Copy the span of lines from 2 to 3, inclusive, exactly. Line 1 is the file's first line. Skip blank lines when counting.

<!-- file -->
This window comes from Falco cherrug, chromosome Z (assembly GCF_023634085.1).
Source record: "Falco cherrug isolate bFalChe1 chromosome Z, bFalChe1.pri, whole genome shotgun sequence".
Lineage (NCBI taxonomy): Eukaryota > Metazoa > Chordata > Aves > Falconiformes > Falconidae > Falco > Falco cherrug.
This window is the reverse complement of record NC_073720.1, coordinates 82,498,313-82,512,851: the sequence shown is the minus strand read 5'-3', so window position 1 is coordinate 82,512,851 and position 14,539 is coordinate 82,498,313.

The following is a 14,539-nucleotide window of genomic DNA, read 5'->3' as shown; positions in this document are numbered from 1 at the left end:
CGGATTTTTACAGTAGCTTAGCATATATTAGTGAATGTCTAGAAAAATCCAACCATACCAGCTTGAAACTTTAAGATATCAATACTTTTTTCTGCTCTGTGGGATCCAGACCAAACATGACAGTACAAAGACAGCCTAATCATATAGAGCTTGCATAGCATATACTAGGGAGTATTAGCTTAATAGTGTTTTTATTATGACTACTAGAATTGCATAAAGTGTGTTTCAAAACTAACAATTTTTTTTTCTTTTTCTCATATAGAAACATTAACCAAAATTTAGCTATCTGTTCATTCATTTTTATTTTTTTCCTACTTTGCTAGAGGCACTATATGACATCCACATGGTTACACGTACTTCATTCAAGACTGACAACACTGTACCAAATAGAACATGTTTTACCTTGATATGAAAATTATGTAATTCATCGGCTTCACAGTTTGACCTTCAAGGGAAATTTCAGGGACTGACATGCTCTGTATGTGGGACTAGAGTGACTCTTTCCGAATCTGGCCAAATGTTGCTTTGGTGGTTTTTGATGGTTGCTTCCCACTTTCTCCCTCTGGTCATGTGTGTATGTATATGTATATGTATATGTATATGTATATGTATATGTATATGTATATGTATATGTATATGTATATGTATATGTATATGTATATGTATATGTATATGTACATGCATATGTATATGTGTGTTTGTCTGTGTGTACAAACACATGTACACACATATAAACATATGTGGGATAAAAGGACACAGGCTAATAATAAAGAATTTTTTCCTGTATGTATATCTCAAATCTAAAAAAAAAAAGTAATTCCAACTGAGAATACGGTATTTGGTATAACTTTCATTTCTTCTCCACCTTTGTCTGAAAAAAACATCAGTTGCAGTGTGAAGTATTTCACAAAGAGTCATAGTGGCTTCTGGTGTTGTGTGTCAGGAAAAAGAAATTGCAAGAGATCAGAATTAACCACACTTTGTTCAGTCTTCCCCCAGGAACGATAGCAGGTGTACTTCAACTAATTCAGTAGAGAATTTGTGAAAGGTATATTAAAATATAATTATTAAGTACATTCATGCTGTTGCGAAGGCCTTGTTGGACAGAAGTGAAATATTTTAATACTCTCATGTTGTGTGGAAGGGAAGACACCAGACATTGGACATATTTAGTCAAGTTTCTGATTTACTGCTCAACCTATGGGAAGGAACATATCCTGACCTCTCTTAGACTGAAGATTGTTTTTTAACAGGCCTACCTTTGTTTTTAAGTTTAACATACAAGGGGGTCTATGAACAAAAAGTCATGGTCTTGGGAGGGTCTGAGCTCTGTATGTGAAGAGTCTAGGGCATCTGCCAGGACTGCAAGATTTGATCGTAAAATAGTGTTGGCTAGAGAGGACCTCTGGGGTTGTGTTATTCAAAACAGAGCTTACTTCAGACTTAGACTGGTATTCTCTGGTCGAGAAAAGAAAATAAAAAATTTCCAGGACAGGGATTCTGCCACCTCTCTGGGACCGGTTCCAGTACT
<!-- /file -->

Source record: "Falco cherrug isolate bFalChe1 chromosome Z, bFalChe1.pri, whole genome shotgun sequence".
Lineage (NCBI taxonomy): Eukaryota > Metazoa > Chordata > Aves > Falconiformes > Falconidae > Falco > Falco cherrug.